“And the Seto case? How much does the public know?”
“It’s getting up there. In fact, it’s been discovered that he had been killed long before the events of the case. Some deeper circles are beginning to spread a story saying it was an FBI coverup, that they killed an innocent civilian in an altercation. Some of the crazier ones say it was you personally who delivered that bullet.”
“Just a load of dogshit. You and I both know what actually happened to Yuri Seto.”
“I know. But the public can never find that out, at least, not yet. There’s too much money surrounding that kind of truth.”
The passersby of the small window looking into his booth unnerved him. He looked outside again. There were mountains, but what were the names? What state was he in? Did America always look like this? The darkness of the sunglasses seemed to grow deeper.
“What’s next, David?”
“Should I tell you? Maybe it’d be better if you didn’t know.”
“You’re probably right.”
“For now, I’m just going to go where this train takes me. After that, I just have to do a whole lot of work.”
When he awoke it was nighttime, and a man sat before him.
“Jesus, you scared me.”
“I didn’t think you were the type to be scared of anything, ever. Does what’s happening right now scare you?”
“No. It annoys me. Just more stuff to clean up.”
“Isn’t that what you’re good at?”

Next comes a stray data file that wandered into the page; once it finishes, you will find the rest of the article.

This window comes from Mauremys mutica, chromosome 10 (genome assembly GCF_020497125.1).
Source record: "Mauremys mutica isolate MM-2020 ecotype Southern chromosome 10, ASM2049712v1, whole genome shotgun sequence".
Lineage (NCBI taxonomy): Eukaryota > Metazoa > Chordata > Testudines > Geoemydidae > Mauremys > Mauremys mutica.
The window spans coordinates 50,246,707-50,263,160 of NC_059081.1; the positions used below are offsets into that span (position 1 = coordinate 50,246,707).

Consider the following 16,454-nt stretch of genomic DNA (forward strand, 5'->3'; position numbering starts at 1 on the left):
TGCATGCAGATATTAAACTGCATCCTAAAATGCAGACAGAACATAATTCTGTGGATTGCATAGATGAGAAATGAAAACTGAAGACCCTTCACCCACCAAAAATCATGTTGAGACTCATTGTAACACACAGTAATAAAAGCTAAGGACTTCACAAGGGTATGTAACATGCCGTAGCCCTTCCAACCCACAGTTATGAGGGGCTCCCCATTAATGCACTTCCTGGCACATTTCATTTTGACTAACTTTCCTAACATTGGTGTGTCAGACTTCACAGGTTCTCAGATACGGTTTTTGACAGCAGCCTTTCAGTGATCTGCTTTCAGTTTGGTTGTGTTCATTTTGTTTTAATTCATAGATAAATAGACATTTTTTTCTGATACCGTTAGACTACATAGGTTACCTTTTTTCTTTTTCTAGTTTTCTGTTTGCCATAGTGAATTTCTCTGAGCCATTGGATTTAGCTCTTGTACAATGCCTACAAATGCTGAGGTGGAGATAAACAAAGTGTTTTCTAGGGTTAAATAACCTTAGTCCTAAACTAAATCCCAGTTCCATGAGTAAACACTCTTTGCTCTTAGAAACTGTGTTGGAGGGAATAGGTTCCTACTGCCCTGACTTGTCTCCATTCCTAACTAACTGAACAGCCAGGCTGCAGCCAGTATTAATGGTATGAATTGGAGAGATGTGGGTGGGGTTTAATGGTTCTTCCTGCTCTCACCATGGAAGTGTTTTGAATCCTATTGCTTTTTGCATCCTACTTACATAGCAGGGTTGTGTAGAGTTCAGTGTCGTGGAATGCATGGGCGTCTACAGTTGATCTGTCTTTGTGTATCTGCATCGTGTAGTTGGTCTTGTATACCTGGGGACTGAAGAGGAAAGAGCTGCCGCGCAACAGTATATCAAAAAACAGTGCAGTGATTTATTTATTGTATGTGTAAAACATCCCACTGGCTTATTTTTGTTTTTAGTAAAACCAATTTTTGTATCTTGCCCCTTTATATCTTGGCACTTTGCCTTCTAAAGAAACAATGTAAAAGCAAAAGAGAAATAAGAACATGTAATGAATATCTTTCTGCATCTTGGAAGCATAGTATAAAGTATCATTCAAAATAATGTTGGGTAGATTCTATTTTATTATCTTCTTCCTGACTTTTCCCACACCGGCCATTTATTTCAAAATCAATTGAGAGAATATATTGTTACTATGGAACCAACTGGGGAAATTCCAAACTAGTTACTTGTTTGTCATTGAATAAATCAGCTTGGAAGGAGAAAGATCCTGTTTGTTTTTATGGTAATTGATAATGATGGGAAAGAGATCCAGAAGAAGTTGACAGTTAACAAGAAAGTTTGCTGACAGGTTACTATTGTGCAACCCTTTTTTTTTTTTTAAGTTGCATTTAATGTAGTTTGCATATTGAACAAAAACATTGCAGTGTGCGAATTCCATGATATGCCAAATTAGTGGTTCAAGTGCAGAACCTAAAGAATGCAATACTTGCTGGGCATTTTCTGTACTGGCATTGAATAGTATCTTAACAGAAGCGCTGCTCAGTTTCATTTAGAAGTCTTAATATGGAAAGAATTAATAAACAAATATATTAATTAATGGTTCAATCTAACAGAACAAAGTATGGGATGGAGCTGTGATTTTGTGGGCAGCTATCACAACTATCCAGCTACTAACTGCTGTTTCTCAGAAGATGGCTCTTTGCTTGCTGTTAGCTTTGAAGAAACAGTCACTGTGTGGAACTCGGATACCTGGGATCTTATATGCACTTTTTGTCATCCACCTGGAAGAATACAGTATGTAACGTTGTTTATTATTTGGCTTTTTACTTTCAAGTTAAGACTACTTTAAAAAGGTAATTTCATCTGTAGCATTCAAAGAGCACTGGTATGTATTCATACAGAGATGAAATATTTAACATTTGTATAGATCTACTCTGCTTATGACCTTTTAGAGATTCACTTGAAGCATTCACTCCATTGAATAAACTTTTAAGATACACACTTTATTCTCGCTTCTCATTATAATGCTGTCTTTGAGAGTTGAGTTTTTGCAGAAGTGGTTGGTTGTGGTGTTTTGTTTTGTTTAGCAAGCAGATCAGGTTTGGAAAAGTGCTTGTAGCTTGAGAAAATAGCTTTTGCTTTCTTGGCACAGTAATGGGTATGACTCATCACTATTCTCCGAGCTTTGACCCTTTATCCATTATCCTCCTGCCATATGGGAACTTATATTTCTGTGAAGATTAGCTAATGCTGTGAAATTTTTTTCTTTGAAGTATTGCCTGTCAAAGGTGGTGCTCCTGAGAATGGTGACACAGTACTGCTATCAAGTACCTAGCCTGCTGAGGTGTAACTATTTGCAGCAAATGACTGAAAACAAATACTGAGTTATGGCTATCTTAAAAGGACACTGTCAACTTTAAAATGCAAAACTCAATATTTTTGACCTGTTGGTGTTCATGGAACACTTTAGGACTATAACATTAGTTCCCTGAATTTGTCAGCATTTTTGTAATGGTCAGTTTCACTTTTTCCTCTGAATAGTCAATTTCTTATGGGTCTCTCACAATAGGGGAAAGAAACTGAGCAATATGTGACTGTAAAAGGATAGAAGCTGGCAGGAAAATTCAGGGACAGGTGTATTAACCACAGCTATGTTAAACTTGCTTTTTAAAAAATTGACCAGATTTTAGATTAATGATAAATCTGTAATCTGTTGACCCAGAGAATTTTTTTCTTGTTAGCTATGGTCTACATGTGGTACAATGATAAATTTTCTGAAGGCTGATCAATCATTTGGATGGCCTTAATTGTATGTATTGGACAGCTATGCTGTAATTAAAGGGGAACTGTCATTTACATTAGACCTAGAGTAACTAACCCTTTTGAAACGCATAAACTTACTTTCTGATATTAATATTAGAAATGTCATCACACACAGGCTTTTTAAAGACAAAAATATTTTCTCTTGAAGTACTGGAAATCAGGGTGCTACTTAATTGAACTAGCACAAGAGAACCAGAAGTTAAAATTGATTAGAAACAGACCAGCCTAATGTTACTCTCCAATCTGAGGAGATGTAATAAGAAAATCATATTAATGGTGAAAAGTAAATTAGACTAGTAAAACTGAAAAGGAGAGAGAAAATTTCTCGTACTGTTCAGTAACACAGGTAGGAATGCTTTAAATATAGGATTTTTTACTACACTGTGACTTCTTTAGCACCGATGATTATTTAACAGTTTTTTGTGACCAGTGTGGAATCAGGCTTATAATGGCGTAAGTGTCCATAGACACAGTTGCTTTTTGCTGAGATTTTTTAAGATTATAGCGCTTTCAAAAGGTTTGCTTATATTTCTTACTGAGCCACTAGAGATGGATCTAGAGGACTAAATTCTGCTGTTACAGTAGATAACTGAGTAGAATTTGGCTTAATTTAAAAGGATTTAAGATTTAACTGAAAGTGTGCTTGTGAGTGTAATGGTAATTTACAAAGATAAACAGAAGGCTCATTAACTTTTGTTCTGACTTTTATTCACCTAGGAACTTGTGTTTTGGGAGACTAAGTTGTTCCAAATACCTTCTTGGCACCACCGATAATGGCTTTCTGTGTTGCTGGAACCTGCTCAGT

“Sure. A janitor can be good at his job. Doesn’t mean he enjoys it.”
“Hm,” said the man, and then crossed his legs. It was night out, but his sunglasses remained on. David could not see his eyes beyond the black visor in the darkness of the night. It unsettled him, but he was used to that feeling by now. “Do you know why I’m here?”
“Probably because I did something wrong.”
“No. It’s because somebody else did something wrong.”
“You messed up?”
“God, no. I never mess up. It’s everything else that’s become messed up.”
“So what is it, then? You never show your face unless it’s important.”
The man shifted his legs again, and then took his sunglasses off.
“I’m here to tell you to wait. I know you might have a ton of bright ideas in that head of yours about what to do next, but I’m telling you to act on none of them. I appreciate your gung ho attitude about all this, but just coast on it for a while. Ride the train to the last stop. See if I send anything your way again. If you don’t hear from me in a week, then go ahead and do whatever it is you thought would be appropriate. I’ve known you long enough to trust your judgment in these things.”
The man put his sunglasses back on and stood up.
“That’s all. See you next time, kid.”
The door opened, and then David spoke.
The man looked back.
“I’ll fix this.”
The man gave a thumbs up, and left.